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Wexford’s latest innovation center breaks ground in Providence

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Adaptive Reuse

Wexford’s latest innovation center breaks ground in Providence

The campus is expected to include an Aloft hotel. 

By John Caulfield, Senior Editor | October 5, 2017

A rendering of the Innovation Complex in Providence, R.I., which broke ground last month. The 191,000-sf complex is the latest “knowledge community”—and the second in Providence—to be developed by Wexford Science + Technology. Image: Wexford

Nearly 200 people—including Rhode Island’s governor, its two U.S. senators, and a horde of state and local politicians—turned out for the Sept. 25 groundbreaking of the 191,000-sf Wexford Innovation Complex, an $88 million campus in Providence that, when completed in 2019, will add to the growing stable of “knowledge communities” Baltimore-based Wexford Science + Technology has developed and manages.

The Innovation Complex—which will be constructed on nearly 26 acres of former Interstate 195 land at the heart of Providence’s Innovation and Design District—already has several high-profile tenants in tow. Johnson & Johnson is leasing 31,000 sf, and Brown University’s School of Professional Studies 50,000 sf on two floors.

The Cambridge Innovation Center (CIC), a tenant in several other Wexford projects, will lease 63,000 sf. CIC plans to locate an 8,000-sf Innovation Hall and a Venture Café modeled after Cambridge’s District Hall in Boston’s Seaport District.

Ayers Saint Gross is the architect on the Innovation Center, Shawmut Design & Construction is the GC, and Odeh Engineers is the SE.

The Providence Journal reports that Wexford and its development partners, CV Properties in Boston and Southport in Connecticut, also plan to build an Aloft-branded hotel on this land. That would be in line with Wexford’s long-range strategy to position its knowledge communities as live/work/play neighborhoods. All told, the Providence project will total 287,000 sf on two parcels and cost $158 million.

“This represents another step forward in the development of a dynamic Knowledge Community that brings together intellectual capital, innovation and infrastructure to create a center of gravity and congregation that can give a sense of place to the growing innovation and entrepreneurial activities taking place in Providence and across Rhode Island,” said Jim Berens, Wexford’s President and CEO, during the groundbreaking ceremony.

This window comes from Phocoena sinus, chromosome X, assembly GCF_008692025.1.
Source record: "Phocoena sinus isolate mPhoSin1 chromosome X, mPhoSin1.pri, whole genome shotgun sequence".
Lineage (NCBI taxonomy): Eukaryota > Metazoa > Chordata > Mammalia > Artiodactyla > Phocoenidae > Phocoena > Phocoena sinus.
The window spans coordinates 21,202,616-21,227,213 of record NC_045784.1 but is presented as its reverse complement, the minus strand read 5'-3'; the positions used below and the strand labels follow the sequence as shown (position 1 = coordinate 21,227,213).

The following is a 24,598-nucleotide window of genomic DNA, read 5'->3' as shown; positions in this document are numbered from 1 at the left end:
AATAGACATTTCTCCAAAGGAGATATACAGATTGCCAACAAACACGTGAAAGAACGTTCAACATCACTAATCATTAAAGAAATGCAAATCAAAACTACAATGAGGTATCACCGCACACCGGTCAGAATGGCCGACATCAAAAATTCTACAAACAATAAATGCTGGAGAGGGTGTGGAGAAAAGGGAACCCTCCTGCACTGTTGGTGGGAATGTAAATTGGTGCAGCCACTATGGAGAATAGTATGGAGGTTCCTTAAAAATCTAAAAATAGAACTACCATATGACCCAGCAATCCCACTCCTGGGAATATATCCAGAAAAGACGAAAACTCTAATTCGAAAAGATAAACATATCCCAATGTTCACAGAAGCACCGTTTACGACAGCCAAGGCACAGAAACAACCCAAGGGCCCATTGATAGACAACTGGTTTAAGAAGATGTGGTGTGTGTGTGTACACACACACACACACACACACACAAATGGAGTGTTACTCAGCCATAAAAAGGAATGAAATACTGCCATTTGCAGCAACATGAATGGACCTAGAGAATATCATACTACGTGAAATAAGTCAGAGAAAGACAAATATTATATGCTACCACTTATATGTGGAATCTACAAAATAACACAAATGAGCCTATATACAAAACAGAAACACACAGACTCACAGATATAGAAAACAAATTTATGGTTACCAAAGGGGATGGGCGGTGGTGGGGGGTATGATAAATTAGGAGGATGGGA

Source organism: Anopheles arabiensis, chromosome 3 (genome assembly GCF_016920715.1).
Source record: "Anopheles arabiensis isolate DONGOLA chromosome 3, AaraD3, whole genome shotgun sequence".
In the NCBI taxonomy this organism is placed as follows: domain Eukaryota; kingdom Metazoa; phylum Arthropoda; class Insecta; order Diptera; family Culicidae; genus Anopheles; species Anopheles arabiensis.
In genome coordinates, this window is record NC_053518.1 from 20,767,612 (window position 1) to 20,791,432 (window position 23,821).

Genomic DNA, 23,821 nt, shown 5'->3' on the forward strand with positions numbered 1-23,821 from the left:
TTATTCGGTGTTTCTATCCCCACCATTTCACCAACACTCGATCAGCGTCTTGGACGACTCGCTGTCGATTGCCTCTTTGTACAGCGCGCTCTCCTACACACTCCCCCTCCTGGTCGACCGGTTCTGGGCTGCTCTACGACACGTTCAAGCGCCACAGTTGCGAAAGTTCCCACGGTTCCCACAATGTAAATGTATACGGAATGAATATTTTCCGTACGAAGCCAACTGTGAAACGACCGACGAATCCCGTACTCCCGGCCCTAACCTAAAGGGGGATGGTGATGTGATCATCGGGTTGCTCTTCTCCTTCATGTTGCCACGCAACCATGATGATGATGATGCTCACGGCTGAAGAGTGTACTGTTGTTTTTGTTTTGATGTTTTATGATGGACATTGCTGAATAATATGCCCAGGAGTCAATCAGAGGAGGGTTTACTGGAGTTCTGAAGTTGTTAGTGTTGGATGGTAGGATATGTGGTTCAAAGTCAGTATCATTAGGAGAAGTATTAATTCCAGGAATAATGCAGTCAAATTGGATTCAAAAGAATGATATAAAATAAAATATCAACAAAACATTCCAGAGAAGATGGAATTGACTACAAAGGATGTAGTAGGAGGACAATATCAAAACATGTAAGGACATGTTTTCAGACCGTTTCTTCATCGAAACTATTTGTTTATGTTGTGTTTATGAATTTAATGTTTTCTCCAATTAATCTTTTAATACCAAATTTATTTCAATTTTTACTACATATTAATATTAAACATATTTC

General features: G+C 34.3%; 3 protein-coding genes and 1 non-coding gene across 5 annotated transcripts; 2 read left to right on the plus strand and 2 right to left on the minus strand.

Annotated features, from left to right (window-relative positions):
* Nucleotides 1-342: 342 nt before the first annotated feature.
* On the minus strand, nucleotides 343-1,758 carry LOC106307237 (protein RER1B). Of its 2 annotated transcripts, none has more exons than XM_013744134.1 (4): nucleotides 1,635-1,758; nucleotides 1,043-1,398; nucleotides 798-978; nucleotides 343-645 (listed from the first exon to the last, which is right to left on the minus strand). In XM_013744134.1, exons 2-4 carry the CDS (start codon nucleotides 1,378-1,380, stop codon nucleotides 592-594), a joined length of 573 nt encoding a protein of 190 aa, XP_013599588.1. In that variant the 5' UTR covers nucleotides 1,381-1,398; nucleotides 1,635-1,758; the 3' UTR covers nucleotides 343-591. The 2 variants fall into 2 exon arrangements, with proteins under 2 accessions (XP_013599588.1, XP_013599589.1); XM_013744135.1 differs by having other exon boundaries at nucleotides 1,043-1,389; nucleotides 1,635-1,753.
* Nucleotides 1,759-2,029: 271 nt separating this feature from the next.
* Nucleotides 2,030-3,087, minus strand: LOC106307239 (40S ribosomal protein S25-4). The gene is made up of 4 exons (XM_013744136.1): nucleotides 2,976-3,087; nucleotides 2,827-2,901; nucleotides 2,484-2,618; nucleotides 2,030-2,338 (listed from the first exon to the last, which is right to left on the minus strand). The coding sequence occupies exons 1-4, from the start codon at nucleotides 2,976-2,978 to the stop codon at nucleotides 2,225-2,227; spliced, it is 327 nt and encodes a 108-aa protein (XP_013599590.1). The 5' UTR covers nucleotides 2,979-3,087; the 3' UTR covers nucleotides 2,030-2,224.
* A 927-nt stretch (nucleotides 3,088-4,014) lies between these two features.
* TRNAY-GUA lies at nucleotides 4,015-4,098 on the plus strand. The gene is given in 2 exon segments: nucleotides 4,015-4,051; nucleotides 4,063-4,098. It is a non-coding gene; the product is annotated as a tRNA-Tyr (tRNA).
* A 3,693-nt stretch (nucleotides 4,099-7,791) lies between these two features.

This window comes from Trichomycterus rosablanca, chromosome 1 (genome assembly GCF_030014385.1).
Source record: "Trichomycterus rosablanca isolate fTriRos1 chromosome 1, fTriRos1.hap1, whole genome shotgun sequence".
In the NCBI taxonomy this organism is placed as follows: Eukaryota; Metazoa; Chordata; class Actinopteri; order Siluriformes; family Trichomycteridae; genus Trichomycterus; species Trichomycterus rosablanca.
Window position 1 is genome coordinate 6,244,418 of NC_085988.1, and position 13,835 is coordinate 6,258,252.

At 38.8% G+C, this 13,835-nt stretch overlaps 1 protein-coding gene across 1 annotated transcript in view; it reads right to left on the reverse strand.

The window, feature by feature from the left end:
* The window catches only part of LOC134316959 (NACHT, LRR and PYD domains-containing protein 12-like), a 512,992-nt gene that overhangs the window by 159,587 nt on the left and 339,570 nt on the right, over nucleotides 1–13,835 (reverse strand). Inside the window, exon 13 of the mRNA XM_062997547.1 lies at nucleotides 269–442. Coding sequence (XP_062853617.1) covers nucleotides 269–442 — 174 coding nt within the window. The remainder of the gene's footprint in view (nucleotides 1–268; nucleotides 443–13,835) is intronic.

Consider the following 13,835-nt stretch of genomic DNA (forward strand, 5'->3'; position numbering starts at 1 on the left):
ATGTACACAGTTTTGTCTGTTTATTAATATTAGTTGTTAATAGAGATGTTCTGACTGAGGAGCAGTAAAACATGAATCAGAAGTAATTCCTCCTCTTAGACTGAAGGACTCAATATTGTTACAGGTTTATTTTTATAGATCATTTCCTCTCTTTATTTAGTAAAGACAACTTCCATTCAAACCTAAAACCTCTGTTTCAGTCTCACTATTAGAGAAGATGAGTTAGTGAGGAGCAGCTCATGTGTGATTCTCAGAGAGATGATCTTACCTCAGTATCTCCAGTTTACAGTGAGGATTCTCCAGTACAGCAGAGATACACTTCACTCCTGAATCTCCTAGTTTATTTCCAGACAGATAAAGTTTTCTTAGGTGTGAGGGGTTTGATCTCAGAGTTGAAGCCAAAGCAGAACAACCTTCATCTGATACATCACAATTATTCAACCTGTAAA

The Providence complex is receiving $18.8 million in incentives from the 195 Redevelopment Fund and $13.5 million in net Rebuild Rhode Island Tax Credits, according to the office of Gov. Gina Raimondo, who has championed this development for two years.

The Innovation Center is projected to create over 675 direct and indirect construction jobs and lead to over 800 direct and indirect ongoing jobs, according Appleseed Inc., a third party economic analysis firm. The Center is also projected to generate $100 million in additional revenue for the state over the next two decades.

Wexford—which is owned by the REIT Ventas—and CV Properties have another knowledge community near completion in Providence’s Jewelry District: the $220 million, 420,000-sf South Street Landing, located on the Providence River waterfront. Brown University will lease 136,000 sf and plans to start relocating staff from 11 administrative departments to this building later this month. Another 130,000 sf will be leased for the Nursing Education Center, an initiative between Rhode Island College and the University of Rhode Island’s nursing programs.

There are two other buildings under construction within South Street Landing's proximity: River House, a 174-unit, 250-bed residence hall (Shawmut is GC and Spagnolo Gisness & Associates is the architect); and a seven-story, 744-slot parking deck.

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